Located between the picturesque towns of Almonte and Pakenham, Fulton’s Pancake House and Sugar Bush is one of the biggest sugar camps in Lanark County. And with the property being in the Fulton family for over 160 years, the current generation is tapping some of the same maple trees that their ancestors tapped in the 1840’s!
You may want to start your visit in the restaurant, where you can fill yourself up with enough sugar and carbohydrates to keep you going for the rest of the day. Unlike many other sugar bushes (especially in Quebec), you don’t need a reservation, so you can just come in, order your food, and sit down at one of the many long tables in the 120-seat restaurant.
Your food choices include pancakes, sausages, beans, and various desserts and drinks. Gluten-free pancakes are available, and if you need to bring your own food because of dietary restrictions, Fulton’s will be happy to heat it up for you.
The food service is cafeteria-style, with beverage stations and a maple syrup centre where you can apply as much maple syrup as you like. It’s been a while since I’ve had pancakes, so I was shocked at how quickly the pancakes absorb the syrup, and had to make a second trip to get more! The whole meal was delicious, and I was glad that I’d arrived hungry!
Loaded up on sugar, you can now explore the rest of the sugar camp. Be sure to stop at the Maple Shoppe gift shop, where you can sample and purchase a wide variety of maple products. The shop includes Fulton’s new Maple Luscious products – a wonderful-smelling bath and body care line made with Fulton’s maple syrup.
In a hallway between the restaurant and gift shop, you’ll find a display rack with various brochures. If you plan to walk the Fulton sugar bush trails, take a copy of the tour guide, which provides additional information about points along the way. You can also ask for the guide at the Information Booth or the Maple Shoppe.
Fulton’s has two self-guided tours, both of which are historically interesting and very well interpreted. The first is the Sugar Maple Tour, which focuses on the history of maple syrup production, including displays of aboriginal and pioneer maple syrup methods. There are two options for this tour – the shorter 15-minute version (great for kids), and the longer 40-minute trail.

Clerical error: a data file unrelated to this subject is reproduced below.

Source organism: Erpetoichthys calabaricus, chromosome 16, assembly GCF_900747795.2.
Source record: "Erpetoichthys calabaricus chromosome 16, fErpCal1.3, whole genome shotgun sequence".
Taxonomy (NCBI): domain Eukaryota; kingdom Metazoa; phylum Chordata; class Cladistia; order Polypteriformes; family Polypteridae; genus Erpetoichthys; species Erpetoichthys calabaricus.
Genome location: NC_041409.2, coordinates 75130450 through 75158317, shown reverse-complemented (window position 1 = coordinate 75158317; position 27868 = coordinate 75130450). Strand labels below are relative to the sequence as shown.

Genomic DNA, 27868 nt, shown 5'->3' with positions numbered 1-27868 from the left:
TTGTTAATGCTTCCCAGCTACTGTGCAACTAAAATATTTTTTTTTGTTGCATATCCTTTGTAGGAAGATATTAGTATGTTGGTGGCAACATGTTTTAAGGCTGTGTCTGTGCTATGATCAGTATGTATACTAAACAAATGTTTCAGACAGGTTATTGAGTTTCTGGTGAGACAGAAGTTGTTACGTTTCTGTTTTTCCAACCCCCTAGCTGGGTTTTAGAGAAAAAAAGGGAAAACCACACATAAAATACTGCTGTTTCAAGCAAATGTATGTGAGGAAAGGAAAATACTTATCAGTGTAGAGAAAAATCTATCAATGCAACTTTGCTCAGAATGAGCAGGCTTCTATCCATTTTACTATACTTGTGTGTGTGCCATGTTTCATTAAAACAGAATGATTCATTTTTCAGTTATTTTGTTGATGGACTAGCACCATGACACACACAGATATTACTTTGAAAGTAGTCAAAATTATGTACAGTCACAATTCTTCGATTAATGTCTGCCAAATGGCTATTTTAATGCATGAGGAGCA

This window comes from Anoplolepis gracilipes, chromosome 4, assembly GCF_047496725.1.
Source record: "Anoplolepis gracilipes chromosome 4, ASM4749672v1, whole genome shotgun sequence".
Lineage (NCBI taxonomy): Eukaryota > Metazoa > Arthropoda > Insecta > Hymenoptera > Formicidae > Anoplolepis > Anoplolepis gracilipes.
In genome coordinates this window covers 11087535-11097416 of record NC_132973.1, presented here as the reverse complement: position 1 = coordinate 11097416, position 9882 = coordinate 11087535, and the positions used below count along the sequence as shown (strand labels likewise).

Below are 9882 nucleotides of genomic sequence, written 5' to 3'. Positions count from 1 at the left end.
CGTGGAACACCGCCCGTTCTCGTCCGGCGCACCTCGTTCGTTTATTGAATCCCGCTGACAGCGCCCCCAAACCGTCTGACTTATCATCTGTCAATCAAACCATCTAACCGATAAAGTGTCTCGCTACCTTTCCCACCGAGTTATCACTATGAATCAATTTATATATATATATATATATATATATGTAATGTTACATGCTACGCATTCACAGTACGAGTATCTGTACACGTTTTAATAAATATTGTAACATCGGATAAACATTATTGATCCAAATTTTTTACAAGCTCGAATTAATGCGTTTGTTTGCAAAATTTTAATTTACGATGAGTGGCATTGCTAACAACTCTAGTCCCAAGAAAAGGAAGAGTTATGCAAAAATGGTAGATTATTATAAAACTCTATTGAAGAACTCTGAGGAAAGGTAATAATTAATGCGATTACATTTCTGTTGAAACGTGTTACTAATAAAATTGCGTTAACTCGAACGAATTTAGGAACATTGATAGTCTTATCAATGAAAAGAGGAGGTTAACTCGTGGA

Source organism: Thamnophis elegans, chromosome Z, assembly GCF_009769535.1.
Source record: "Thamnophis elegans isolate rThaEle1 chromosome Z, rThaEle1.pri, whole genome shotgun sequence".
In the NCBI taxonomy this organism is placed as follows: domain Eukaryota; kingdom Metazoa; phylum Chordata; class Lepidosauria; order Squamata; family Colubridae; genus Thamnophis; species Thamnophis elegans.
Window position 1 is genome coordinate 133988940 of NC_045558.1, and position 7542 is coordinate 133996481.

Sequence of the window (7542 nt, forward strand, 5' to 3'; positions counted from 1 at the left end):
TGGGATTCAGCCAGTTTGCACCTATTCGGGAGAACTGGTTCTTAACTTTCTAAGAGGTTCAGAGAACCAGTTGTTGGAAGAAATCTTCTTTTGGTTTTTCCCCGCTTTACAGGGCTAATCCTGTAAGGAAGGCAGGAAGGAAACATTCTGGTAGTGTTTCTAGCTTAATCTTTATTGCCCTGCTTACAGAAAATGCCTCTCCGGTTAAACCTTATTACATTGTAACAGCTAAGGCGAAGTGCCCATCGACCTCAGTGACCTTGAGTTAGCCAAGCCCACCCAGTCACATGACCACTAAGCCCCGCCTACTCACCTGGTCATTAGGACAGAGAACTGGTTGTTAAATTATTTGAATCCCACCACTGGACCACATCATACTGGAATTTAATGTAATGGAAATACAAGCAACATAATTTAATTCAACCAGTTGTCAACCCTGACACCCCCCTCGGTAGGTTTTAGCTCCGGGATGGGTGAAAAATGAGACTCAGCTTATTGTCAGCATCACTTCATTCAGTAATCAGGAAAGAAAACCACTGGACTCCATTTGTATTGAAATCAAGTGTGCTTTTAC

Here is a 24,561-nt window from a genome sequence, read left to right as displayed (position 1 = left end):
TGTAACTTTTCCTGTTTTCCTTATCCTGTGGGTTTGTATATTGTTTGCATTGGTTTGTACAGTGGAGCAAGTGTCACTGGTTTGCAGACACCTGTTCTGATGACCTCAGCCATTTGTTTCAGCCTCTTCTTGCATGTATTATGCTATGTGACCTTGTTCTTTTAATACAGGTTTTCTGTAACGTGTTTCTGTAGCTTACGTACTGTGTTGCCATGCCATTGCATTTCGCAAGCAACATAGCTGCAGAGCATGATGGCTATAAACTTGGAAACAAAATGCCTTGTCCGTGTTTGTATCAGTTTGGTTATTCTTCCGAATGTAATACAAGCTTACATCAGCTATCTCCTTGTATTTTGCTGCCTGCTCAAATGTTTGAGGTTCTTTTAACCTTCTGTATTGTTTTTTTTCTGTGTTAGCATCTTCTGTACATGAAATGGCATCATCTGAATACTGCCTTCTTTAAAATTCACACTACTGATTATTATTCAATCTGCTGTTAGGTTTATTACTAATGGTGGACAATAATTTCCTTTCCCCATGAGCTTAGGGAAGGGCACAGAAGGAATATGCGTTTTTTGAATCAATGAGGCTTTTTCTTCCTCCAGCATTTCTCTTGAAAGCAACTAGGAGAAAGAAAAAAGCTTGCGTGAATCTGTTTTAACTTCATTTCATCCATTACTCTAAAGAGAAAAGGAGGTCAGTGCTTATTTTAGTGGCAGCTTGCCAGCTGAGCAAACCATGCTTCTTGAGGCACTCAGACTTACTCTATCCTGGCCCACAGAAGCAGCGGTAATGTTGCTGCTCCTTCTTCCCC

The second tour is “Barney’s Nature Tour”, which focuses on nature, wildlife, and forest management. There are markers pointing out the various types of trees in the forest – a helpful and educational touch, especially in the winter when it is harder to identify tree species. One of the most interesting parts of the trail is “Barney’s grave”, the lone gravesite of a mid-1800’s pioneer. You’ll have to read the brochure to find out how this Irish immigrant came to rest in a grave beside his house, rather than in the Catholic church cemetery.
It should be noted that visitors are not allowed to bring their own dogs on the trails. However, you may still have some canine company; Fulton’s “Playground Ambassador”, a black lab named Clyde, likes to go for walks with whoever is exploring the trails. He also likes to hang out with the kids in the playground, and greet people as they go in and out of the buildings. It’s a good thing he wears a special vest saying who he is, or he’d be mistaken for a really friendly stray dog!
Two more fun outdoor activities await visitors. On weekends, you can enjoy a horse-drawn sleigh ride through the forest for only $2/person. And if you still have room from lunch, you can purchase maple taffy on snow – a treat that is very popular with the children.
Fulton’s is open daily until April 25th, with extra activities on weekends and during March Break. The facilities are open year-round for groups with reservations, and you can visit the Maple Shoppe outside of the maple syrup season on Tuesdays and Thursdays from 10am to 3pm.
Location: 399 Sugar Bush Rd, Pakenham (off County/Regional Road 29 between Almonte and Pakenham – see the Fulton’s site for directions before heading out)
Reservations: Not required, except for pre-paid groups
Hours: Daily until April 25th; see website for activity and restaurant times
Cost: Free parking and admission to the grounds